Which has primacy?

Freedom of Speech

or

Autonomy in Commmunication

How do these differ?

What do they comprise of?

What conflicting or intersecting rights exist?

No, I’ve not defined terms. I have definitions in mind, but am also trialing language. The 2nd term is novel and appears not to be in significant use. I’m interested in seeing what others presume the meaning to be.

Boosts appreciated.

#FreeSpeech #AutonomousCommunication

"Freedom of Speech" seems to me somewhat ambiguous and/or limited. It does not directly seem to address a set of related issues, or puts lines, walls, and doors or other access points in uncomfortable places.

So I did what I try to remember to do when thinking through nutty philosophical concepts, and inverted the notion: what is unfreedom of speech?

That would ... have constraints. Limitations, prohibitions, compulsion, ...

Which suggests that freedom might be thought of as part a larger scope of self-determined information behaviours, or slightly less cumbersomely stated: autonomy in communication.

The phrase seems to have little extant use, outside a small niche in public relations, so confusion should be minimal.

Framed this way, a number of topics related to free speech, but not directly addressed by conventional discussion, seem more clearly in scope: expression, nondisclosure, privacy, association, solitude, access, blocking, translation or conversion, veracity, crytographic methods, repudiation. ...

More on thread here (toot is from a comment):
joindiaspora.com/posts/6226779

@hhardy01 @carcinopithecus , @cjd @CaseGage @cadadr @jaranta

@dredmorbius @hhardy01 @carcinopithecus @cjd @CaseGage @jaranta
Reading the diaspora post, that's clear and interesting. IMHO "The right to receive, or deny receipt of documents and, signals" is the key difference from freedom of speech, and should be closer to the centre of the argument, because concrete action based on that is more practicable, especially when third parties mentioned but not directly addressed are nevertheless taken as interlocutors.

E.g. even if I'm talking to my 1/

@dredmorbius @hhardy01 @carcinopithecus @cjd @CaseGage @jaranta ... disgusting bigoted friends on our disgusting bigoted medium, if we're talking about some person or group even without their presence or them being aware, so long as the communication is in public, that person or group is counted as an interlocutor in such a conversation, because there's inevitably an outcome for them.

Could be a fragile concept in legal practicality tho. 2/2

@cadadr

so long as the communication is in public, that person or group is counted as an interlocutor in such a conversation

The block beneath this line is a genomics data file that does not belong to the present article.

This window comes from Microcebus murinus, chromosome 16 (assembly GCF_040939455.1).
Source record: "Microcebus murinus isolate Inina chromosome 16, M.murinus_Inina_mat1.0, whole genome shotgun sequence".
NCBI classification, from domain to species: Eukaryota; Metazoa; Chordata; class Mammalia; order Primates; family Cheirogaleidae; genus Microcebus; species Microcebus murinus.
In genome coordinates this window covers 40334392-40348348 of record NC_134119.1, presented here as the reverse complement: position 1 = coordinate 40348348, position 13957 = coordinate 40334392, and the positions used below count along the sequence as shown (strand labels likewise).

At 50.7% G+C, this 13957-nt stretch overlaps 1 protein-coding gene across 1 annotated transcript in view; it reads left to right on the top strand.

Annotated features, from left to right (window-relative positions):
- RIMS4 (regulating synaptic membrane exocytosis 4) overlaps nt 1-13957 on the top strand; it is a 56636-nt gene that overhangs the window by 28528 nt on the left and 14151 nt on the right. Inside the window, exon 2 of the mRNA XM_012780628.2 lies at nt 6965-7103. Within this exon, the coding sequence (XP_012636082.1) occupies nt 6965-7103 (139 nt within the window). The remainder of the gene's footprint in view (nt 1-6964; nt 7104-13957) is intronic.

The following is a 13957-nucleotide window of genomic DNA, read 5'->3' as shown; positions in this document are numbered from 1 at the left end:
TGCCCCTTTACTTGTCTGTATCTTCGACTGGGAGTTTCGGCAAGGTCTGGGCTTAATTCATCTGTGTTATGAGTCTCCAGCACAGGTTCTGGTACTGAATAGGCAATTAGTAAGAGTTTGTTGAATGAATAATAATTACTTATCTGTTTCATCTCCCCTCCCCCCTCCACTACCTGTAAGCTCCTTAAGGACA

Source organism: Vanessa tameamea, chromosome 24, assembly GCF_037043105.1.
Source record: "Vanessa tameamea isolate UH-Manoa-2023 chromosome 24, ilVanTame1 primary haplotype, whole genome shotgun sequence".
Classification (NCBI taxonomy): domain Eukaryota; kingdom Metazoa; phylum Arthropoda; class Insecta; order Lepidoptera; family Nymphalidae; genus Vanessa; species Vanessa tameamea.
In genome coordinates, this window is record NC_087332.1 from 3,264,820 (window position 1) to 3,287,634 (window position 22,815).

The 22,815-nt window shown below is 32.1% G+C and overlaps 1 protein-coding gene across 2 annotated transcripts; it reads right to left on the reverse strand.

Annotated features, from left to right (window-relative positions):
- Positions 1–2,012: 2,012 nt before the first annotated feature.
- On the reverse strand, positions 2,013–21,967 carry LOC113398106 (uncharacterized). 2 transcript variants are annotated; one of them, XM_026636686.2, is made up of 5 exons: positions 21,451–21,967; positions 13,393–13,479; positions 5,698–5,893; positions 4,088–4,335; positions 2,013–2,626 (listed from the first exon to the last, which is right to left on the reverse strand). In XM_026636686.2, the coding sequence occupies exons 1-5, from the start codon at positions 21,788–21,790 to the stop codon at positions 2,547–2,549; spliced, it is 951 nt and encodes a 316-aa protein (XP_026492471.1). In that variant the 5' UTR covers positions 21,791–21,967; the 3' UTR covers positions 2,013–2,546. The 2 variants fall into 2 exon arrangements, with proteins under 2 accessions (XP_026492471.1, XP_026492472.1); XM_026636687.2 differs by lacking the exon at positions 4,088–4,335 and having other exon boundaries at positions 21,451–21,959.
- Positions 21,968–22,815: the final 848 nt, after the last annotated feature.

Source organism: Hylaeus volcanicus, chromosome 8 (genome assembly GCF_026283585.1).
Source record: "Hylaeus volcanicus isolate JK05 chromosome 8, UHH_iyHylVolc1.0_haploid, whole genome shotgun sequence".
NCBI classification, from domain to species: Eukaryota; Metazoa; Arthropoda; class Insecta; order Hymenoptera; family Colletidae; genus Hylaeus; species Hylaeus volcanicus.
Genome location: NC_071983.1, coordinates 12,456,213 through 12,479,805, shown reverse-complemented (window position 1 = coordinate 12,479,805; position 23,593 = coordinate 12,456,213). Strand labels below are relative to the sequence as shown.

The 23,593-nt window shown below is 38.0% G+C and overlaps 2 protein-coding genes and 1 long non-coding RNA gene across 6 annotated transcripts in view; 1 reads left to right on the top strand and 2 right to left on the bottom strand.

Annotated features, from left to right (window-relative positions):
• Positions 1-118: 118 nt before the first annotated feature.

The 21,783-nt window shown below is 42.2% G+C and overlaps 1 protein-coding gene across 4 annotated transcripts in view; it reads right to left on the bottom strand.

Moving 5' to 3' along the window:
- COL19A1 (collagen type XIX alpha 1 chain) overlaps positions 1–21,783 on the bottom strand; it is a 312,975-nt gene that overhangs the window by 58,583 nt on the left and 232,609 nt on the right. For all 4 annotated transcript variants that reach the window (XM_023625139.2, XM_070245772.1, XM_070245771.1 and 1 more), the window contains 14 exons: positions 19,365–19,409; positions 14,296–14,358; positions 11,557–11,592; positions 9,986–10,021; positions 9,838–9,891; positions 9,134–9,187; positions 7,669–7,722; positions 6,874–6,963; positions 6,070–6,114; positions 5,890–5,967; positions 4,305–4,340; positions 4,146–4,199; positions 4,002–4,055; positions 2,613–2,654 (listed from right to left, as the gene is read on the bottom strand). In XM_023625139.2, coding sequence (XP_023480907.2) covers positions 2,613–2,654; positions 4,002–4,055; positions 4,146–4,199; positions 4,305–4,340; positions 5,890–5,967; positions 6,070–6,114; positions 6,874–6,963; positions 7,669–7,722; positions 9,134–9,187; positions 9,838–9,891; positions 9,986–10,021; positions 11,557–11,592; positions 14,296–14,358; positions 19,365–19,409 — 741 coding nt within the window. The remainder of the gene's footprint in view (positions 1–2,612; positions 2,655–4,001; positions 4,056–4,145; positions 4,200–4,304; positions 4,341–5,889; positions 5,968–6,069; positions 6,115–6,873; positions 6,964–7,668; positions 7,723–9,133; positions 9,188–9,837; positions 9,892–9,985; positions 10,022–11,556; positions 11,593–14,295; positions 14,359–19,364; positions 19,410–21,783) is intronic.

That suggests some term to describe a discussion which has the appearance of beingclosed and private, but is in fact public or observed.

"Parasocial" is the term used to descrbe the relationship between a public figure, often an entertainer or informer, and their audience. See especially fandoms.

"Paraprivacy" might be the term for a false sense of a close and intimate discussion, though the participants themselves are together on a public stage.

As are we here.

Is there an existing term?

@hhardy01 @carcinopithecus @cjd @CaseGage @jaranta

#paraprivacy #parasocial

@dredmorbius @hhardy01 @carcinopithecus @cjd @CaseGage @jaranta
None that I'm aware of.

I like me some creative but transparent terminology and am trying to come up with something, but it's a tough task.

Fun one: reality show privacy.

Googleable, nerdpleaser: nontimacy.

I feel a regrettable fondness about the latter 🧐

"Kayaalp, I. G. (2050). Face-saving patterns in nontimate conversations on udiddit.com. Discourse & Intercephalic Media, 20th issue, Vol. XXI, pp. 11954--11969."

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@cadadr @dredmorbius I've seen this simply being framed as different expectations of privacy (e.g. from whom), since there is no clear cut difference between public and private. Great example are teenagers on public platforms on accounts their parents don't know about.

@cadadr @dredmorbius Oh, and credit where it is due: my example comes from danah boyd.

Boyd, Danah. 2014. It’s Complicated: The Social Lives of Networked Teens. New Haven: Yale University Press. danah.org/itscomplicated/.

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